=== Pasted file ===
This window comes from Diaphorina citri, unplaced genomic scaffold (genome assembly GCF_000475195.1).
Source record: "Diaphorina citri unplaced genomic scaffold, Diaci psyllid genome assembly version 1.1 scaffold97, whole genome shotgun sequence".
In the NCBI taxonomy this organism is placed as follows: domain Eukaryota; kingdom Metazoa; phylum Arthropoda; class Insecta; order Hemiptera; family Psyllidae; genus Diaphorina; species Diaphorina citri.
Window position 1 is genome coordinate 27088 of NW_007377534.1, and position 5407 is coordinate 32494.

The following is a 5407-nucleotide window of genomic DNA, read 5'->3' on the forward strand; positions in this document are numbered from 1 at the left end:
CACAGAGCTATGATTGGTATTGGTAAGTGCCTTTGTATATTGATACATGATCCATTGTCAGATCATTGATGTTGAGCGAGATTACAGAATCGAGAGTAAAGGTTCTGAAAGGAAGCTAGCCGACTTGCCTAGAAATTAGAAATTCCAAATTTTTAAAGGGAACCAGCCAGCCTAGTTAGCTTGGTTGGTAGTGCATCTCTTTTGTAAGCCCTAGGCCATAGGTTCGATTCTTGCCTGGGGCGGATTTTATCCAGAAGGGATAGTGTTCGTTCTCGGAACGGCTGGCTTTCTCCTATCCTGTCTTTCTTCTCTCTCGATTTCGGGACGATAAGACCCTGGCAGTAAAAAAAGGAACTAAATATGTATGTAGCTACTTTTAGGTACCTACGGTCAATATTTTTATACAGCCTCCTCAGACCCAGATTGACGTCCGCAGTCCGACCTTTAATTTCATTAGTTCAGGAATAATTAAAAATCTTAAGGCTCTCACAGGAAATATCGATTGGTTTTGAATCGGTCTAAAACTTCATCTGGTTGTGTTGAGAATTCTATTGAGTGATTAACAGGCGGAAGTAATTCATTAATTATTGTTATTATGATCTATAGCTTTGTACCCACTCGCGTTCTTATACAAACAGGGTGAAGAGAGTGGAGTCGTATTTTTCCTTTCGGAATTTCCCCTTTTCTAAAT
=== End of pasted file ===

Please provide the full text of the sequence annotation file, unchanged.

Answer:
This window comes from Diaphorina citri, unplaced genomic scaffold (genome assembly GCF_000475195.1).
Source record: "Diaphorina citri unplaced genomic scaffold, Diaci psyllid genome assembly version 1.1 scaffold97, whole genome shotgun sequence".
In the NCBI taxonomy this organism is placed as follows: domain Eukaryota; kingdom Metazoa; phylum Arthropoda; class Insecta; order Hemiptera; family Psyllidae; genus Diaphorina; species Diaphorina citri.
Window position 1 is genome coordinate 27088 of NW_007377534.1, and position 5407 is coordinate 32494.

The following is a 5407-nucleotide window of genomic DNA, read 5'->3' on the forward strand; positions in this document are numbered from 1 at the left end:
CACAGAGCTATGATTGGTATTGGTAAGTGCCTTTGTATATTGATACATGATCCATTGTCAGATCATTGATGTTGAGCGAGATTACAGAATCGAGAGTAAAGGTTCTGAAAGGAAGCTAGCCGACTTGCCTAGAAATTAGAAATTCCAAATTTTTAAAGGGAACCAGCCAGCCTAGTTAGCTTGGTTGGTAGTGCATCTCTTTTGTAAGCCCTAGGCCATAGGTTCGATTCTTGCCTGGGGCGGATTTTATCCAGAAGGGATAGTGTTCGTTCTCGGAACGGCTGGCTTTCTCCTATCCTGTCTTTCTTCTCTCTCGATTTCGGGACGATAAGACCCTGGCAGTAAAAAAAGGAACTAAATATGTATGTAGCTACTTTTAGGTACCTACGGTCAATATTTTTATACAGCCTCCTCAGACCCAGATTGACGTCCGCAGTCCGACCTTTAATTTCATTAGTTCAGGAATAATTAAAAATCTTAAGGCTCTCACAGGAAATATCGATTGGTTTTGAATCGGTCTAAAACTTCATCTGGTTGTGTTGAGAATTCTATTGAGTGATTAACAGGCGGAAGTAATTCATTAATTATTGTTATTATGATCTATAGCTTTGTACCCACTCGCGTTCTTATACAAACAGGGTGAAGAGAGTGGAGTCGTATTTTTCCTTTCGGAATTTCCCCTTTTCTAAAT